Are you ready for the grand finale?? Just to recap… here it was before:

And here it is now!

Isn’t this just an amazing transition?? I’m so proud of my hubby and actually being able to create this! Having a screened-in porch allows for so much more use- and I can guarantee you that my mom will be using it!

Painting my Kitchen Island Green!

Over the past couple of years, I have taken baby steps with painting my kitchen island. Originally, the island was the wall color of the rest of our house (when the house was first built). This was a very light (almost white!) gray.

Then, I decided to paint the island a medium gray color- SW Agreeable Gray. I loved that it gave the island a little more of a contrast as compared to the walls.

I eventually painted the white part, which is the side of the cabinet- I had to wait until our house warranty was up, just in case something needed to be fixed!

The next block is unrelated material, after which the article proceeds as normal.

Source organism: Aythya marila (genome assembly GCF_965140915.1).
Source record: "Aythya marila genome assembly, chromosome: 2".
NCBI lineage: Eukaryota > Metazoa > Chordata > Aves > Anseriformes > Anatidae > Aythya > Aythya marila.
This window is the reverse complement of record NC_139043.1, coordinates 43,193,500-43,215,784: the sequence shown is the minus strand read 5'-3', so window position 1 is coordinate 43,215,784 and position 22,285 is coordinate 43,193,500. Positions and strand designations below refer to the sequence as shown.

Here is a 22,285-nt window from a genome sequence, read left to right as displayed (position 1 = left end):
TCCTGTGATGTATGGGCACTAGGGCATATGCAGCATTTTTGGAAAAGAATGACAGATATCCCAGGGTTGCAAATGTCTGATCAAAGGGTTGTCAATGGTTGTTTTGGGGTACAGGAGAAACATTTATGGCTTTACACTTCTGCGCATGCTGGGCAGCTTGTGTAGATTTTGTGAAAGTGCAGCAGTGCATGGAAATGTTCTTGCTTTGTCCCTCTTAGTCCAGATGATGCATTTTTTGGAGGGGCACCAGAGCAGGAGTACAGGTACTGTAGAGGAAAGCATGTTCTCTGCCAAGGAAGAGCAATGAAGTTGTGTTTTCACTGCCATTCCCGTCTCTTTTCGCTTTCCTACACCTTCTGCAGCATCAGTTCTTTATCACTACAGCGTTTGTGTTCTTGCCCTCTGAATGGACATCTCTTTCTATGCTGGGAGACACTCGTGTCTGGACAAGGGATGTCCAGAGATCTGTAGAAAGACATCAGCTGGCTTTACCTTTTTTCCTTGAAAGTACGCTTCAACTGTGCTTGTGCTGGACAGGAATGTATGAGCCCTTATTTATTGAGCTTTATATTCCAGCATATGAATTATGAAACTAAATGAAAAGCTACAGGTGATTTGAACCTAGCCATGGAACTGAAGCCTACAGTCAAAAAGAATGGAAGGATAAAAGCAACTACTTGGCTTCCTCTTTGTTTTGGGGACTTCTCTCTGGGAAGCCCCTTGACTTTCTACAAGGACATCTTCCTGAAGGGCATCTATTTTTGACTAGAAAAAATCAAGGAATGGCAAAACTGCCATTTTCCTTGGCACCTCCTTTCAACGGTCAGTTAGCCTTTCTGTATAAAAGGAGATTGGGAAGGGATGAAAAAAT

Then, when we added the board and batten to the kitchen nook (which we painted a different gray color), I did a quick coat with the same gray over the Agreeable gray (which was more like a greige)… but they were very similar in color.

Oh wait! I’m not done yet! 😉 THEN, we painted the walls in our house and did a flip-a-roo with the board and batten in the kitchen nook- what was gray was now white, and the walls above it were more gray.

So, our island was now a gray color that was no longer in the kitchen nook… it was fine, but I started thinking BIG and BOLD… I could do most any color!